A new technology developed by British start-up Pavegen harvests energy from people’s footsteps and converts it into electricity. The invention was last tested in Brazil on a football pitch. CCTV America’s Lucrecia Franco reported the story from Rio de Janeiro.
One football pitch in a Rio de Janeiro favela is the first-ever of its kind, using energy from the players’ feet.
Brazilian favela hosts player-powered football pitchA new technology developed by British start-up Pavegen harvests energy from people's footsteps and converts it into electricity. The invention was last tested in Brazil on a football pitch. CCTV America's Lucrecia Franco reported the story from Rio de Janeiro.
It is located in the heart of the Morro da Mineira favela in the north of Rio. The pitch has 200 tiles under the turf that capture and store the kinetic energy created by the footballers steps. Combined with solar panels installed around the field, it can power the floodlights overhead so they can also play at night. It opened in September of 2014 and has become a local attraction and a source of pride.
“Having a football pitch with kinetic energy, the first one on in the world, in our community was a big surprise. Neither me or anyone could ever imagine we would have in our community a football pitch with all that technology,” Pedro Paulo Ferreira, president of the Morro da Mineira Association said.
Laurence Kemball-Cook, a 28-year-old energy whiz, is the founder and CEO of Pavegen, the company that developed the technology. Cook partnered with Royal Dutch Shell to turn the favela into a real life science experiment.
“We didn’t know it worked until it was actually installed and ultimately it served a couple of purposes. One it was the energy mix with the future so working with solar as well. It was showing how tangible we actually could be in a large macro scale but also inspire future generations,” Cook said.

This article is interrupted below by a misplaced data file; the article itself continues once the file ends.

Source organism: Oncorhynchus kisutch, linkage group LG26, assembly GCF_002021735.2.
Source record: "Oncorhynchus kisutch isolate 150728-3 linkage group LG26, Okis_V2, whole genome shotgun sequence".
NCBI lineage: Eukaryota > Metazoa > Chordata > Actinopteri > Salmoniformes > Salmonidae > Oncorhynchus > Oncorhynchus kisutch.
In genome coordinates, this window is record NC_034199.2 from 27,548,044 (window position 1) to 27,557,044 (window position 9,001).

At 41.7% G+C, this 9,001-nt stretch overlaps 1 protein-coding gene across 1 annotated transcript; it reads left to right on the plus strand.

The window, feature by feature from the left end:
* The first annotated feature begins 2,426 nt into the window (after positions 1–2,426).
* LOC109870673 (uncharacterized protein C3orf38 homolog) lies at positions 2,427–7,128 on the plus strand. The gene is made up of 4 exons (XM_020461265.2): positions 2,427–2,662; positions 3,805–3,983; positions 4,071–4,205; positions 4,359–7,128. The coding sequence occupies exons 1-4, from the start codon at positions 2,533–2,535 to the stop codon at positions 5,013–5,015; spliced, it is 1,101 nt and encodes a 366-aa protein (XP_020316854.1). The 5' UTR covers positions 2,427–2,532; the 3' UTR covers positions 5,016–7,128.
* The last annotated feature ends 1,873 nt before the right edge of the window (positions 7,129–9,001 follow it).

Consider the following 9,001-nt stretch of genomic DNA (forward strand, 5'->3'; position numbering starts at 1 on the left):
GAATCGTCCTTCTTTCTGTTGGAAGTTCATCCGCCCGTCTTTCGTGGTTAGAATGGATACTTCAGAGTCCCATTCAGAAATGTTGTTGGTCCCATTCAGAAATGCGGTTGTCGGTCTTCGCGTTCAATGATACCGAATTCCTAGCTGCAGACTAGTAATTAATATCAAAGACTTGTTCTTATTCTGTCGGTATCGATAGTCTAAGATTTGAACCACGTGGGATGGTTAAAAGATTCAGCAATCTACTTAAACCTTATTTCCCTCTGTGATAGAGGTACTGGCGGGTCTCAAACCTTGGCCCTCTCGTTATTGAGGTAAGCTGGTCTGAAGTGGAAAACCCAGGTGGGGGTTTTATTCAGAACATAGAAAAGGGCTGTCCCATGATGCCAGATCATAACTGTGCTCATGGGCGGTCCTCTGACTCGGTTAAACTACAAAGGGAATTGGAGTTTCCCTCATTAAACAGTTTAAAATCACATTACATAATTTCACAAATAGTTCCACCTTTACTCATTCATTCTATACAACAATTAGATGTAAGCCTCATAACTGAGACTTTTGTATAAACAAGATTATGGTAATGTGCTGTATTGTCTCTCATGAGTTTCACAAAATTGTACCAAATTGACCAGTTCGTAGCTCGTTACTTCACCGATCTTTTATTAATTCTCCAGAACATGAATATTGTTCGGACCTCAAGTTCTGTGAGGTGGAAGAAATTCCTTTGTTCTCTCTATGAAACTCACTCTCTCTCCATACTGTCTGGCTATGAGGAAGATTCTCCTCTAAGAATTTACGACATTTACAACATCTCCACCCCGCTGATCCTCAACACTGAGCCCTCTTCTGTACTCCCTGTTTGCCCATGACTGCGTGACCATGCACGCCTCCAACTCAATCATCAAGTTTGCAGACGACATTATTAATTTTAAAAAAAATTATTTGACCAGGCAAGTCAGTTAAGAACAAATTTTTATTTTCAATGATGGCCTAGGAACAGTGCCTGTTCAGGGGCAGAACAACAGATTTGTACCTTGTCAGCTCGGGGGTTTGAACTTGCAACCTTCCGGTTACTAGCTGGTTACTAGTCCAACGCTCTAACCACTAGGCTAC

This project in the Morro da Mineira is not only about testing the first- of- its kind, player-powered pitch in a poor community, but it also aims to make young people here and around the world think about alternative energy sources and sciences studies.
“If I could, I would use those tiles in the field to generate free lighting for everyone in the favela because we really need it here,” resident Gabriel Oliveira said.
Pavegen has installed similar tiles in train stations in Europe, London’s Heathrow airport and sports events such as last year’s Paris Marathon, among other projects. Its main aim, however, is to make this clean technology affordable as any linoleum flooring. Each tile now costs about $500, but the price is expected to fall as the company refines its manufacturing process.
“Today we are deployed in over twenty countries, we work for some of the biggest brands in the world but our challenge is to re-bottom out that cost,” Cook said. “There is no reason why everyone can’t buy and why every single street can’t be covered in our tiles. So it is very near and it won’t take 25 years. Our technology will be ready in the next two to three years to be deployed on mass citywide.”
Rio’s football pitch has proven to be a success. The energy stored by the players generates 100 percent of the light needed to illuminate the pitch every night, giving everyone in the favela a safer place to enjoy football while taking part in what could be a solution for energy dependence.
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